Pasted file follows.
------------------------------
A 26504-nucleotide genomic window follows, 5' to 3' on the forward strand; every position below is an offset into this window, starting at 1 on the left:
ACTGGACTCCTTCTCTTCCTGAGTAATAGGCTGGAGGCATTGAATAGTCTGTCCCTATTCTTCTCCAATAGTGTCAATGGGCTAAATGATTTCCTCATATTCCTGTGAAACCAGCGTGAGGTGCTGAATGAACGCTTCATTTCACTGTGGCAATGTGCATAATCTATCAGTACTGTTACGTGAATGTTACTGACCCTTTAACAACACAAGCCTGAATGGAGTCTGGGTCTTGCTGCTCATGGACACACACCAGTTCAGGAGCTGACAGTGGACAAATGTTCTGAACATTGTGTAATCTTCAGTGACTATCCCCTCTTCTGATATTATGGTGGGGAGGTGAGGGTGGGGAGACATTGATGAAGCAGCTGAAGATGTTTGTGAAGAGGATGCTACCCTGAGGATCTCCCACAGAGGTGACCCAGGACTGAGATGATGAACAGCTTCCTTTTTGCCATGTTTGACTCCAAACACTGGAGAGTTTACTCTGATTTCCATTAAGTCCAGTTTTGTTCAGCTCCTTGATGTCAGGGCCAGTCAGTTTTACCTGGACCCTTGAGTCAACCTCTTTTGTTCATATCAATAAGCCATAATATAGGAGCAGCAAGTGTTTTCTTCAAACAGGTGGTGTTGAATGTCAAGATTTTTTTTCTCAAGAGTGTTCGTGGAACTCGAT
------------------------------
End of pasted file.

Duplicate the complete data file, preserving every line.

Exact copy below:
A 26504-nucleotide genomic window follows, 5' to 3' on the forward strand; every position below is an offset into this window, starting at 1 on the left:
ACTGGACTCCTTCTCTTCCTGAGTAATAGGCTGGAGGCATTGAATAGTCTGTCCCTATTCTTCTCCAATAGTGTCAATGGGCTAAATGATTTCCTCATATTCCTGTGAAACCAGCGTGAGGTGCTGAATGAACGCTTCATTTCACTGTGGCAATGTGCATAATCTATCAGTACTGTTACGTGAATGTTACTGACCCTTTAACAACACAAGCCTGAATGGAGTCTGGGTCTTGCTGCTCATGGACACACACCAGTTCAGGAGCTGACAGTGGACAAATGTTCTGAACATTGTGTAATCTTCAGTGACTATCCCCTCTTCTGATATTATGGTGGGGAGGTGAGGGTGGGGAGACATTGATGAAGCAGCTGAAGATGTTTGTGAAGAGGATGCTACCCTGAGGATCTCCCACAGAGGTGACCCAGGACTGAGATGATGAACAGCTTCCTTTTTGCCATGTTTGACTCCAAACACTGGAGAGTTTACTCTGATTTCCATTAAGTCCAGTTTTGTTCAGCTCCTTGATGTCAGGGCCAGTCAGTTTTACCTGGACCCTTGAGTCAACCTCTTTTGTTCATATCAATAAGCCATAATATAGGAGCAGCAAGTGTTTTCTTCAAACAGGTGGTGTTGAATGTCAAGATTTTTTTTCTCAAGAGTGTTCGTGGAACTCGAT